An athlete getting ready for a run, or a running focused athlete, will utilize a foam roller differently than a strength-focused athlete. Their body and muscles are being used in a different manner compared to the regular lifter, so they need to focus on different areas due to the stress of constant foot strike while running.
To warm-up for a run with a foam rolling sequence, we sought out Matt Moskowitz, Head of Training at Hell’s Kitchen Wellness, to learn more about his go-to movements for these purposes. Check out the video below, and the additional descriptions for each step of the sequence below.
Note: All motions shown are for informational purposes only. The information in this article and video is not meant to prevent or cure any disease or injury. It’s always a good idea to consult with a medical professional or trainer before attempting any new training methodology. If you experience any sharp pain while foam rolling or exercising, discontinue movements immediately.
Runners who train at a high volume especially should consult with a medical professional before undertaking any new recover or mobility practice.
[There are multiple ways a foam roller can help your progress. Check out our ultimate guide to foam rolling to learn all the ways it may help.]
Understanding How Running Stresses the Body
The foam rolling sequence Moskowitz uses is designed to prep and ready a variety of muscles and areas that are used during running. We begin working from the legs up and finish with the torso. Each movement is used to prep the body for proper running posture and readiness. Check out some of the areas the foam rolling sequence hits below.
- IT Band
- Gluteus Maximus
- Gluteus Medius
- Hip Flexors
- Lower/Mid/Upper Back
Moskowitz pointed out that a long-distance, or high level running athlete (7+ miles a day) will need completely different methods and movement series for warming up. He advises for these athletes to seek a professional to learn proper ways to prep their body, because the state of their musculature and build will be much different than the casual runner.
1. Long IT Band Stretch
The first movement will position the athlete on their side with the roller under them at knee level. From here, the athlete will bring their bodyweight over the roller, so they’re positioned sideways.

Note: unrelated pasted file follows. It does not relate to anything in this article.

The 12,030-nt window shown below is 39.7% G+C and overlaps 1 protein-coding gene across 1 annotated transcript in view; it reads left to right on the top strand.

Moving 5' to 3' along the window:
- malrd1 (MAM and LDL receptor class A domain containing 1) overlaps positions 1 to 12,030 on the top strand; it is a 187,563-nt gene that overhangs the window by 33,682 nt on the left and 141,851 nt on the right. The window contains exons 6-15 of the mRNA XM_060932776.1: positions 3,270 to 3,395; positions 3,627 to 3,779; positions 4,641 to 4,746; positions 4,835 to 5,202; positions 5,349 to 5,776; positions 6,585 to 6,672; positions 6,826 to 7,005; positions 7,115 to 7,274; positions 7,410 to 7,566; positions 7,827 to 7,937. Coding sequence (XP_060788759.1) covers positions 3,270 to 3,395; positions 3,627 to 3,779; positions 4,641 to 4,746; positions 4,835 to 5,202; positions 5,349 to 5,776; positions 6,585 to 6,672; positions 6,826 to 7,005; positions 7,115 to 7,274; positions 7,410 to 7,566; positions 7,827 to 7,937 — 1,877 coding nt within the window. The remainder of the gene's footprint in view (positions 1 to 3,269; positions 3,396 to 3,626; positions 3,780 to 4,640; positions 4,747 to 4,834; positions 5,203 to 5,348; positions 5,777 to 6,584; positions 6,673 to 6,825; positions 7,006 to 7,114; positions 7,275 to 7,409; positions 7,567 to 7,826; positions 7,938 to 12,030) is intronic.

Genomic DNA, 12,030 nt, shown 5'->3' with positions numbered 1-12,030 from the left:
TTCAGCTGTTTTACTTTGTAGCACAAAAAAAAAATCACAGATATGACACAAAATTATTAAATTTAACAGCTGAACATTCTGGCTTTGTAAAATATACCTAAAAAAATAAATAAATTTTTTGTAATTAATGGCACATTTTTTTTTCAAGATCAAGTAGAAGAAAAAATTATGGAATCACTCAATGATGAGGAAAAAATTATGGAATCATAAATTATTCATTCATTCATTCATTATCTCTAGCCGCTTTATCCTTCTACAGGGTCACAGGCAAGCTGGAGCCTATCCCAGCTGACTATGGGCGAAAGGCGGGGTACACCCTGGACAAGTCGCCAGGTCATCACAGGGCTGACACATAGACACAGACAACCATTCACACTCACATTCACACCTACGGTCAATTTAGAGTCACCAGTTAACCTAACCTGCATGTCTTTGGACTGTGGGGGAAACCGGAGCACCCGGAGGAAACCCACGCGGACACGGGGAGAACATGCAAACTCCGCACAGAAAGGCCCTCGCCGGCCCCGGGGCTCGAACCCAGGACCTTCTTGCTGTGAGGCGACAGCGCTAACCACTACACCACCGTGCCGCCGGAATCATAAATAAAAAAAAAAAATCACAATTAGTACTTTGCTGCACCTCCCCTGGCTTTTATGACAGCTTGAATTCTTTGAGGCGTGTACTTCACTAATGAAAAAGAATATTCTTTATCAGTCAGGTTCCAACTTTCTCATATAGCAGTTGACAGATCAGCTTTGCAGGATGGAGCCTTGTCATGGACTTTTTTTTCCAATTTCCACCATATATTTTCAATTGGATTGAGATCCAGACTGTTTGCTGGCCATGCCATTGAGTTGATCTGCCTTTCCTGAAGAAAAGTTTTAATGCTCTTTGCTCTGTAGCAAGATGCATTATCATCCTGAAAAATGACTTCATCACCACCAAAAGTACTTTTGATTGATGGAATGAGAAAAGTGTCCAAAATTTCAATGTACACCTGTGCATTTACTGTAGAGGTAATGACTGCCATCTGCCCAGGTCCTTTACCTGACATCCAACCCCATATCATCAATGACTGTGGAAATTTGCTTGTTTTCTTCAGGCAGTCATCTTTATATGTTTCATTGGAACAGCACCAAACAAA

At this point, the athlete will begin to roll up to the greater trochanter (bony hip landmark) and down the roller on the side of their leg to the knee working to hit the IT band. As the athlete moves the roller up the leg, then they’ll also bring their torso more upright to further stretch the IT band. They perform this movement for 30-40 strokes.
2. Deep Glute Focus
After an athlete has performed 30-40 IT band rolls, they’ll position themselves seated on the roller, leaning into one glute. The athlete will cross their offset leg and shift their weight into the glute to apply pressure with the roller.
Once an athlete finds their balance and has the proper amount of tolerable pressure applied, then they’ll begin to roll on a six inch track. Moskowitz advised to have athletes roll from the upper glute to the base of the glute (origin of hamstring) for 30-40 strokes.
3. Hip Flexor Roll
When finished with the glute roll, the athlete will then bring their torso closer to the ground and position the roller on the hip flexor. The athlete will stabilize their bodyweight and begin to rock back and forth gently on tight, or tender areas of the hip flexor.
Ideally, the athlete will extend their furthest arm from the ground and move it with the rocking of the body to apply more pressure, and create balance. Moskowitz stated that their should be no bone contact, so if the roller is pressing into the hip bone, then position the roller slightly higher on the body. They athlete moves back and forth gently for 30-40 rocks.
4. Mid-Thoracic Lengthening
Begin the final movement with the athlete’s butt positioned on the floor and the lower back in contact with the foam roller. From here, the athlete will cross their arms and begin to lift their butt off the floor engaging the core, while moving the foam roller up the torso.
An athlete will keep their butt off the floor and roll up and down from the lower thoracic to the bottom of the shoulder blades. The athlete performs this movement for 20-30 strokes.
If an athlete wants to target the deeper musculature of the back, Moskowitz suggests extending the arms overhead. He states that doing so helps clear the shoulder blades from the roller and provide the athlete with the ability to target the rhomboids, among other deeper muscles.
Similar to the first mid-thoracic lengthening stretch, the athlete will perform this movement from the upper back to the lower thoracic. Moskowitz says 20-30 strokes will suffice.